The wages of Australian workers “are now under threat”, a new report has warned.
The average employee gained an extra $484 per year between 2001 and 2014, but such strong wage growth has begun to slow “dramatically”, Labor-linked think tank Per Capita claimed.
Households took 59.7 per cent of national income in 2012, down from 65.6 per cent at the turn of the century, said the report published on Friday.
“Australia must either reform once again or face a dramatic downwards adjustment in wage levels and living standards,” said Per Capita executive director David Hetherington in a statement.
“If Australia, for so long the workers’ paradise, can’t deliver better living standards, what social democracy can?” Mr Hetherington said.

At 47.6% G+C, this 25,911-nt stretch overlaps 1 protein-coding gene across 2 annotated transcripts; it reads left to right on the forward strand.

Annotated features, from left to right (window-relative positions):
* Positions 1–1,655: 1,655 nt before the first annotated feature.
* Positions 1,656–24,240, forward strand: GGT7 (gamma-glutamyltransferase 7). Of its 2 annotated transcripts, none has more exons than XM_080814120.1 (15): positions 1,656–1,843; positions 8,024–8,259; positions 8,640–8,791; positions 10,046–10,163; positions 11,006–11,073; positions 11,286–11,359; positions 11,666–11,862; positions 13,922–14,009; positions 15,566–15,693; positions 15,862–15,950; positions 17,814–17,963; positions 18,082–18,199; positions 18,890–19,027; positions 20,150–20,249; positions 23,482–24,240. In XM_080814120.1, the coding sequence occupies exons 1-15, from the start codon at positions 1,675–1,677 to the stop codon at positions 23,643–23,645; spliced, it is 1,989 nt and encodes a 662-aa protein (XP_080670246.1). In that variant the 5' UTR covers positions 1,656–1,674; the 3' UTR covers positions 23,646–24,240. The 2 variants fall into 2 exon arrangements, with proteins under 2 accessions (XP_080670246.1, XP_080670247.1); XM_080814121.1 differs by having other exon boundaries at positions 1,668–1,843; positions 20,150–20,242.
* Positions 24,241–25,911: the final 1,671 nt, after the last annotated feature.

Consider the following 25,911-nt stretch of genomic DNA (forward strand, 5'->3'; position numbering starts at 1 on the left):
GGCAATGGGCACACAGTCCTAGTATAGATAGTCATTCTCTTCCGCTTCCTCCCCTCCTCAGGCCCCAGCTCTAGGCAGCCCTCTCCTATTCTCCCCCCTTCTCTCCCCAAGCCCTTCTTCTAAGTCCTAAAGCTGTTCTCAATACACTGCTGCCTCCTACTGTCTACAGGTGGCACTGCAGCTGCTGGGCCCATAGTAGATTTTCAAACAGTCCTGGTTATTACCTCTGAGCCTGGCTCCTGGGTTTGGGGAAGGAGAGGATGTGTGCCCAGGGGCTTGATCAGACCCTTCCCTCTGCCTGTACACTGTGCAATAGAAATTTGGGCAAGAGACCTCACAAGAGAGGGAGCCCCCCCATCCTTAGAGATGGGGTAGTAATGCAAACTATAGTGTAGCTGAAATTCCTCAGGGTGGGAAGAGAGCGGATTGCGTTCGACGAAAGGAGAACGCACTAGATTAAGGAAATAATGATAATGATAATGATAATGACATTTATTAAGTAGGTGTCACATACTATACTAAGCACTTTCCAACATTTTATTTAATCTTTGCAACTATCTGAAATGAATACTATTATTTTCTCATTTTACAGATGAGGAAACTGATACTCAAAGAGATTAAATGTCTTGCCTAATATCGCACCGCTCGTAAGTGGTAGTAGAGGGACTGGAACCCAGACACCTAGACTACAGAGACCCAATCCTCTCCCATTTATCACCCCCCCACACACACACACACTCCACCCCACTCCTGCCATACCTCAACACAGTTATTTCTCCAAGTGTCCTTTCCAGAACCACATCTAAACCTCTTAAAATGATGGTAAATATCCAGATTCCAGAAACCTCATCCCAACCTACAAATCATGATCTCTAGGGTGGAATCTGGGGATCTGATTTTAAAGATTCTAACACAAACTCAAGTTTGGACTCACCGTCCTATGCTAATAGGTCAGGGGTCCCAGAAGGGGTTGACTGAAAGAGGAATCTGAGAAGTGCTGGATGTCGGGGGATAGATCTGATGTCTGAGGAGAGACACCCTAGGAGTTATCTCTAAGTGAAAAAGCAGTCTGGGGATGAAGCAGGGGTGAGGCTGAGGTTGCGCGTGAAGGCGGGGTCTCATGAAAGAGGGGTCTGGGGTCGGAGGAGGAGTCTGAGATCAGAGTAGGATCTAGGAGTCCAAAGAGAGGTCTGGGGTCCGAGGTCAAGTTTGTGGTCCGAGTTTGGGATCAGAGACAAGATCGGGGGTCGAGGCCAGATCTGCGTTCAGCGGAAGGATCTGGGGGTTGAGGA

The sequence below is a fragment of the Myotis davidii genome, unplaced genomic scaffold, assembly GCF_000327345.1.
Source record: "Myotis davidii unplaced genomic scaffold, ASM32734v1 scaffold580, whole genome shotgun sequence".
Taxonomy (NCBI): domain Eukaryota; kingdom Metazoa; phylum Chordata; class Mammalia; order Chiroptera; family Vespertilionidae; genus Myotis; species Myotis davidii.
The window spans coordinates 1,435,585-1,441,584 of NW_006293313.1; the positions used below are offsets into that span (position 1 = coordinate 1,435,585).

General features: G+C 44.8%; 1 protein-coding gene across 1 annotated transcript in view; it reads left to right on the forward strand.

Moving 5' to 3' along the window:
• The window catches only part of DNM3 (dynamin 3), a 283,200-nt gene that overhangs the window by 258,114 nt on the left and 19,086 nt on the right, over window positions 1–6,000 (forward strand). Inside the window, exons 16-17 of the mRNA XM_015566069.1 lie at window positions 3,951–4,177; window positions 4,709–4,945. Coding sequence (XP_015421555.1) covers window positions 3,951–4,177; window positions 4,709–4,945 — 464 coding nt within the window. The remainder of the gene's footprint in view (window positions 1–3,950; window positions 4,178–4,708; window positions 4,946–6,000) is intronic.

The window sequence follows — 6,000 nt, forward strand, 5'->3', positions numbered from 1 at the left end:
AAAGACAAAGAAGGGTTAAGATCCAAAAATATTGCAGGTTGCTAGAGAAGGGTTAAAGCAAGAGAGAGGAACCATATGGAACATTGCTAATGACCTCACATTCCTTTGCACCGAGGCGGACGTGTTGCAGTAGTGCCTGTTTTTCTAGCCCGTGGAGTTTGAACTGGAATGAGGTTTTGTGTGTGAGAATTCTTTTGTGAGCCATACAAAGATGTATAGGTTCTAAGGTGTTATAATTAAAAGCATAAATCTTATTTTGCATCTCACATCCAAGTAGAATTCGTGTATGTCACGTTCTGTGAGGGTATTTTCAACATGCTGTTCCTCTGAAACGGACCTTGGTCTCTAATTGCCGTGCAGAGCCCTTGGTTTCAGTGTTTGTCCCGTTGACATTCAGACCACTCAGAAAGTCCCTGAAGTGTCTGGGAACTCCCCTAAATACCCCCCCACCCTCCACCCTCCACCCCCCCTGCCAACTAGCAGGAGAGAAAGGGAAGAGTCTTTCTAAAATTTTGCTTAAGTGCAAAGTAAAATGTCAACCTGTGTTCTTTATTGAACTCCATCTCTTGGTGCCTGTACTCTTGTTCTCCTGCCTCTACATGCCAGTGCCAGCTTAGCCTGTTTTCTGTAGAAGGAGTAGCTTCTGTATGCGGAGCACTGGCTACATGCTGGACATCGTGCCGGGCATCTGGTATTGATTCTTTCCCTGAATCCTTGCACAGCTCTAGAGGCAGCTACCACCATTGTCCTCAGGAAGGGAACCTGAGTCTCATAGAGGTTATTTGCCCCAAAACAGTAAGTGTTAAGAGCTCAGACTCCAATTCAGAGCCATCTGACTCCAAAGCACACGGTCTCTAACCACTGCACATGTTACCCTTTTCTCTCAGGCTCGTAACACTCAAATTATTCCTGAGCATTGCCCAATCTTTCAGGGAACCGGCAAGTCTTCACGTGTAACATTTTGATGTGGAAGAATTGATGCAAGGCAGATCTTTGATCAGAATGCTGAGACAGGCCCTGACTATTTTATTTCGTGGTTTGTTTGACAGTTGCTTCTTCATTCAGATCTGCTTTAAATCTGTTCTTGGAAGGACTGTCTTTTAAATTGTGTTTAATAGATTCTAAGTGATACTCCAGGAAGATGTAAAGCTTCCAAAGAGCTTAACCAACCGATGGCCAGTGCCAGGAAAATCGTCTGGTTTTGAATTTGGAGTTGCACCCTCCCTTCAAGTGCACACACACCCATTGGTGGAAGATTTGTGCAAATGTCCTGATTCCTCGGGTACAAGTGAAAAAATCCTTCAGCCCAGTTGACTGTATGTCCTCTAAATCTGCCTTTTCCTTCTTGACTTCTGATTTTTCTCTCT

Falling wages will “deteriorate further” the federal budget position as the government collects fewer income taxes as a result, it found.
As of 2013, the purchasing power of the average wage went backwards by $118, although this corrected last year.
The report has defended Australia’s current industrial relations system, and calls for greater investment in transport, broadband internet and education.